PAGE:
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Injecting Racial Equity into an Election Cycle in St. Louis
Tired of hearing the standard rhetoric from our elected officials—promises of lowering the crime rate, easing the tax burden, and repairing potholes—a group of organizations in St. Louis banded together and partnered with local media to ensure that racial equity was the central topic of political debate during the city’s 2017 mayoral race.
A Once-in-a-Decade Opportunity
In 2016 St. Louis City Mayor Francis Slay announced he would not run for re-election. After a historic four terms, this created an opportunity for mayoral candidates to shape new visions for St. Louis.
Among the 10 most segregated metropolitan regions in the country, St. Louis often simmers with unease from decades of racial inequity. In the summer of 2014, an African-American man, 18-year-old Michael Brown, was fatally shot by a police officer in nearby Ferguson. Many St. Louis residents and taxpayers were deeply disappointed in the way city officials responded to the unrest in Ferguson, which crossed into the city’s boundaries. It was clear that this was a critical election year.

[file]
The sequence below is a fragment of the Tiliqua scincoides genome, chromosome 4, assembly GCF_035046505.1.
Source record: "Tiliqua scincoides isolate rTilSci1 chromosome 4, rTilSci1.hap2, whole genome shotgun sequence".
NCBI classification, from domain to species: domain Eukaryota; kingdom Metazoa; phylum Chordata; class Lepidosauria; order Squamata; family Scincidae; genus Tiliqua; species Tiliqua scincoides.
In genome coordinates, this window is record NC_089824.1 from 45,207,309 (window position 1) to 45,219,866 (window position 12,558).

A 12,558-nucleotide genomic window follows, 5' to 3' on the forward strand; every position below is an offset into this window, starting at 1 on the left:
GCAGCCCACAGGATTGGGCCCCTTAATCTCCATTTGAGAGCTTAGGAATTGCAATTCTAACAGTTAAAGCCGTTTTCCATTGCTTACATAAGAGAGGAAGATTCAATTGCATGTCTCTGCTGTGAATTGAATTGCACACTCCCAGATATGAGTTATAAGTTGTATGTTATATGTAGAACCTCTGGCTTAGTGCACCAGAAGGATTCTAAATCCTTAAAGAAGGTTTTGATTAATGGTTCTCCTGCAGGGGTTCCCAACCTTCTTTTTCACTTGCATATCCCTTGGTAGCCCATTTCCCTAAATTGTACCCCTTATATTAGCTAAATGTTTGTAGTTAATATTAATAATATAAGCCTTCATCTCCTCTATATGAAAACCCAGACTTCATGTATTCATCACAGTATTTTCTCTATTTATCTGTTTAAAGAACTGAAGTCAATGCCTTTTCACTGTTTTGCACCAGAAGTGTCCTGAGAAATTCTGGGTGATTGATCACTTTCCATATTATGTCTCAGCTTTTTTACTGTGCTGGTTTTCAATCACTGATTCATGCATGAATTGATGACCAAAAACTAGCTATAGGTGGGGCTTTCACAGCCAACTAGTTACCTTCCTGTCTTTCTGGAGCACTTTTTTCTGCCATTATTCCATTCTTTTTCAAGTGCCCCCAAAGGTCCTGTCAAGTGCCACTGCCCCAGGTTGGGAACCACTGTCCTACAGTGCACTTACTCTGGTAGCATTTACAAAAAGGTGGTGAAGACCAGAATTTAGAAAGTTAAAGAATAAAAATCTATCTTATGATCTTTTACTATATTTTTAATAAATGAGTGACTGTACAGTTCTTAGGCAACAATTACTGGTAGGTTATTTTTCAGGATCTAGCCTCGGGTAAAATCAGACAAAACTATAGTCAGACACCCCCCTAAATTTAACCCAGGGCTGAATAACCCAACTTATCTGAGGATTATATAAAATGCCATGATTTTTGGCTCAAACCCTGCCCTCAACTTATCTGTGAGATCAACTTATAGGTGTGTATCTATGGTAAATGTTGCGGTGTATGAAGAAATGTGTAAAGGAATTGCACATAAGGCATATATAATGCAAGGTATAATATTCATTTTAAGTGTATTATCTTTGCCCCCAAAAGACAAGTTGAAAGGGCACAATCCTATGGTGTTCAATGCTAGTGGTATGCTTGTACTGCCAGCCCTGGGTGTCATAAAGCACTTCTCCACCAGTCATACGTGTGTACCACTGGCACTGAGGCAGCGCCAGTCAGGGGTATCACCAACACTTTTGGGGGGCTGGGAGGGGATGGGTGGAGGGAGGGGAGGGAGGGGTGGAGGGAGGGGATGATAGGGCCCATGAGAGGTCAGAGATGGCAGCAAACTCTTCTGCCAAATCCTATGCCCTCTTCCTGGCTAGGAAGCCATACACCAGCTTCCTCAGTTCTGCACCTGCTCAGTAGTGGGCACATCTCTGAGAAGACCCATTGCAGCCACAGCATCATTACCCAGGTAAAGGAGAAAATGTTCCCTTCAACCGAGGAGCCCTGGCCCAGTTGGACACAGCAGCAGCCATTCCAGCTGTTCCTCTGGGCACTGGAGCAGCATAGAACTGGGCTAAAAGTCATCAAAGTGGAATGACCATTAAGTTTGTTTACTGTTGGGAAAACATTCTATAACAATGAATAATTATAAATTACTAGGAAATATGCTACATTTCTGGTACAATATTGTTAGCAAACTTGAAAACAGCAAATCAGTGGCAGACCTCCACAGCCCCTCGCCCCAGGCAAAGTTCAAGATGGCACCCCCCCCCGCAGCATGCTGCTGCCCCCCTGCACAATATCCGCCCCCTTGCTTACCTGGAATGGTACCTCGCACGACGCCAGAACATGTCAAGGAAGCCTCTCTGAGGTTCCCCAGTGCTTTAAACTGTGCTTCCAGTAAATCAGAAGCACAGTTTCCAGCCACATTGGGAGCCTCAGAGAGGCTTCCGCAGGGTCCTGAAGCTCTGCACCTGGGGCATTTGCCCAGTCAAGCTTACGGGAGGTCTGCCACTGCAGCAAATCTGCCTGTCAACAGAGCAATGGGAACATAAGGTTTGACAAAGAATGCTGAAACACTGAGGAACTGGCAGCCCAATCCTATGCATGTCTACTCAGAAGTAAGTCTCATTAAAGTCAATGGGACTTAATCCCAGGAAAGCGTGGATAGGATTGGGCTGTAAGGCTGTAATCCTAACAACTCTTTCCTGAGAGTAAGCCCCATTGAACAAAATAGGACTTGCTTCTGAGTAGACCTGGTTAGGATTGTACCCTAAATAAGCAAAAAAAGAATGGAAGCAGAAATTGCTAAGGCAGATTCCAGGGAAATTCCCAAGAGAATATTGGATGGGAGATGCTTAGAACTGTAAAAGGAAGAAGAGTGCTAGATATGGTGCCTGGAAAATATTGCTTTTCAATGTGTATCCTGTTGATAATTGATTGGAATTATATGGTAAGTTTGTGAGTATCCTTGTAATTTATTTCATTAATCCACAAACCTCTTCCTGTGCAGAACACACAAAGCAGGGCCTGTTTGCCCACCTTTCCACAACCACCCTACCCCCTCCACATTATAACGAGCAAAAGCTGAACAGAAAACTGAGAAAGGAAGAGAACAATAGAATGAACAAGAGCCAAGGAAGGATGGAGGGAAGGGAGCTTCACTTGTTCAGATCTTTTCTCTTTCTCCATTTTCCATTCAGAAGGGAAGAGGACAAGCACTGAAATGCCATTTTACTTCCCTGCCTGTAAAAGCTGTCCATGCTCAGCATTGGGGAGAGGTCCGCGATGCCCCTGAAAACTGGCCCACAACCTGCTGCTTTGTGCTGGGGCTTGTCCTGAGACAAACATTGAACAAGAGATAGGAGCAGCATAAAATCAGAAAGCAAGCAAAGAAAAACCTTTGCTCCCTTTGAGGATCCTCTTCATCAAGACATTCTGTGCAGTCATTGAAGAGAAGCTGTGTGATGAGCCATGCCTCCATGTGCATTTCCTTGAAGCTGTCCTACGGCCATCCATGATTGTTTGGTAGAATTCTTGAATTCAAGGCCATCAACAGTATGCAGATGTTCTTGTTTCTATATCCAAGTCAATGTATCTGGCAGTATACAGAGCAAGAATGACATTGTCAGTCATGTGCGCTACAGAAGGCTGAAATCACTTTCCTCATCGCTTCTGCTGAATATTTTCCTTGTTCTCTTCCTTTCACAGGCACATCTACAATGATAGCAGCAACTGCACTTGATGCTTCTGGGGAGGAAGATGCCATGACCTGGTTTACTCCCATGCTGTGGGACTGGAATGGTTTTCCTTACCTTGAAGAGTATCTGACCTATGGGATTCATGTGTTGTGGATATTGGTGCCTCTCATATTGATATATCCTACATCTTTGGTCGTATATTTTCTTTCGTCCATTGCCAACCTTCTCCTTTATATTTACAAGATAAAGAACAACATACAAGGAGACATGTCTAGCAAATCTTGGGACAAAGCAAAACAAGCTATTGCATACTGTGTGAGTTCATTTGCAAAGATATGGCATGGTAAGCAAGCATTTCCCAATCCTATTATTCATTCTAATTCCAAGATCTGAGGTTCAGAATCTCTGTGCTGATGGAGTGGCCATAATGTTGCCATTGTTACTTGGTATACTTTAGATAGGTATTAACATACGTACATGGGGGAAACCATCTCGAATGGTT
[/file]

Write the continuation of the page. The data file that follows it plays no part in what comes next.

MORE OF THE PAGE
Community members and organizations wanted more than just the typical rhetoric from city leaders. There was a need to ensure that community voices and expectations were heard. There was a need to understand how the candidates planned to address inequities in the city and whether they were willing to take a hard stance—publicly—on equity issues important to St. Louis residents, businesses, faith communities, and nonprofits.
To prepare, a group of 10 local organizations focused on systemic change joined together to encourage candidates to address racial equity and make it a focal point in the pivotal election. The group first set its sights on hosting a mayoral forum that would be different from past forums by focusing on racial equity.